Liverpool 0 Southampton 1 | Post Match Tactical Analysis


Southampton came away from Anfield with a well-deserved 3 points after a fantastic team performance which saw Liverpool end their 12-game Premier League unbeaten run stretching back 6 months to March 16th, when Liverpool lost 3-1 to – you guessed it – Southampton.

The surprise in the starting line-up was the inclusion of all four senior centre-backs, with Kolo Toure at right back over Andre Wisdom and Martin Kelly, while Sakho got the nod ahead of Jose Enrique, who had a slight injury, at left back. Southampton had Wanyama and Schneiderlin in the central roles, with Osvaldo behind Rickie Lambert and Lallana and Jay Rodriguez on the flanks.

Liverpool Back Four

Liverpool got off to a jittery start, with Mamadou Sakho, Daniel Agger and Simon Mignolet all guilty of hesitant decision-making in the opening stages. Kolo Toure, at full back, only went on to complete 66% of his passes, and Martin Skrtel was eventually taken off to accommodate Toure back into the right centre-back spot. Despite the slightly unexpected back four, the line up was actually very logical elsewhere. There were suggestions that Henderson could feature through the middle as the runner and third central midfielder, however he simply stuck to the role from his previous 4 appearances this season on the right hand side. Moses kept his starting spot on the left, while Coutinho’s absence opened up a spot for Iago Aspas centrally, playing in and around Daniel Sturridge. Sturridge was typically coming deep to receive and then turning, while Aspas stretched the play high, so they ‘dovetailed’ in this sense, because Sturridge’s starting position was high on the centre-backs, while Aspas began deeper and closer to the midfield.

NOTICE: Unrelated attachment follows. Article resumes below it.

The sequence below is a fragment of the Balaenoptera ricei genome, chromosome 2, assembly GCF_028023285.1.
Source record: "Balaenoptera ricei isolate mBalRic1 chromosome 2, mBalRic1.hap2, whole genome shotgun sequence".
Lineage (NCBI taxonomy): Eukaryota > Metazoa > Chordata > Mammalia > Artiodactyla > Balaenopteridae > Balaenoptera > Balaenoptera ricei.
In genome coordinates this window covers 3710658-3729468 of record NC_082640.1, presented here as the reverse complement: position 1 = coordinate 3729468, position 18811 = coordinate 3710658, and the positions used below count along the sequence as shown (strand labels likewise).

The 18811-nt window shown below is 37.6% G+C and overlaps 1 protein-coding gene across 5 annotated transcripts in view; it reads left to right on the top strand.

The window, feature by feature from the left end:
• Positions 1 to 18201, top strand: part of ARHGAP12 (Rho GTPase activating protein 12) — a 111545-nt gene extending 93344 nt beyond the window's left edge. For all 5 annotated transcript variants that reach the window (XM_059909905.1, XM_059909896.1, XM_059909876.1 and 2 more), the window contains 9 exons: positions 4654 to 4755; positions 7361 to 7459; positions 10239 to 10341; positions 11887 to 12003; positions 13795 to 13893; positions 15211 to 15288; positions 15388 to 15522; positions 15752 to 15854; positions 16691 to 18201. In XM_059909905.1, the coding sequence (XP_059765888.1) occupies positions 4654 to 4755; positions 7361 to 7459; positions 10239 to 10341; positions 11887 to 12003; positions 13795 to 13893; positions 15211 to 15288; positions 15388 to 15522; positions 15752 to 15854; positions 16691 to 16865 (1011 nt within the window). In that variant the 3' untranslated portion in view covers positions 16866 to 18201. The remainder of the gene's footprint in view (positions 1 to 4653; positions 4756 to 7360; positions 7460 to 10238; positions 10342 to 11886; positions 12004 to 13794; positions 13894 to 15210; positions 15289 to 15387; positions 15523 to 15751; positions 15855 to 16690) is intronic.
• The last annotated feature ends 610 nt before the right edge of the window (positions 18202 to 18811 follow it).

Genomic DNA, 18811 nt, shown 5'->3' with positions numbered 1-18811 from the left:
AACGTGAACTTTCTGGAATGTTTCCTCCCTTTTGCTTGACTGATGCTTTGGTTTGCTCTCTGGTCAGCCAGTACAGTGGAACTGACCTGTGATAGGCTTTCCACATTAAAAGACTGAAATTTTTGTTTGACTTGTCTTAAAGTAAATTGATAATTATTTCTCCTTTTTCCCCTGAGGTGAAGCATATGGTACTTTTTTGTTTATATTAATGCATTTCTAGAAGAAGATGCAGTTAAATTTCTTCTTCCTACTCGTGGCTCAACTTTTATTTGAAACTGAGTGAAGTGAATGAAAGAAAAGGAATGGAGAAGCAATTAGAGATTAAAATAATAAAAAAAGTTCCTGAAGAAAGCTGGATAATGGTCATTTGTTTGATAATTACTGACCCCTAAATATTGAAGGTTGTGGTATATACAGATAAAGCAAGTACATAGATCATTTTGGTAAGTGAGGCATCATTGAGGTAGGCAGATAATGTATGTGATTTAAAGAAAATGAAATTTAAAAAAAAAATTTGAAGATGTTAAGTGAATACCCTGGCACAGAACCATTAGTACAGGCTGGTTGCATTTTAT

No Coutinho

The loss of Philippe Coutinho affected Liverpool in more ways than one. With Luis Suarez still out of the side, there was a distinct lack of innovation and creativity, which is an easy observation to make, but it also caused a lack of fluidity going forwards. If Coutinho/Suarez take up intelligent positions to receive, or makes an intelligent movement with the ball, it automatically gives the surrounding players the initiative to go and occupy or vacate a space of their own to accommodate them.

In previous articles we have talked about the Brazilian dropping deep to receive ahead of the play, which allows Gerrard and sometimes Lucas to drift forwards, provides an extra body in the middle of the pitch to retain possession, and also presents a zone of uncertainty between the defensive and midfield line as he picks his times to drift in and out.

Instead with Aspas higher up behind Sturridge, we had that same zone of open space, except that it wasn’t a threat because there was no Liverpool player to take advantage of it. Balls into Aspas had further to travel, and for a player still settling into the Premier League it was difficult for him to grasp the game in such an important position. He only completed 65% of his passes, overwhelmed in the central areas, and perhaps better off out on the right with more space and time to make decisions.

This lack of nouse and quality in the middle really hurt Liverpool and also prevented them from getting back into the game upon going behind. Rodgers changed things at half-time, and reasoned whether a ‘runner’ in Jordan Henderson through the middle would have been more effective? A third midfielder to retain possession more, also with the ability to run in behind Sturridge, and the added bonus of disrupting the ball retention of Southampton.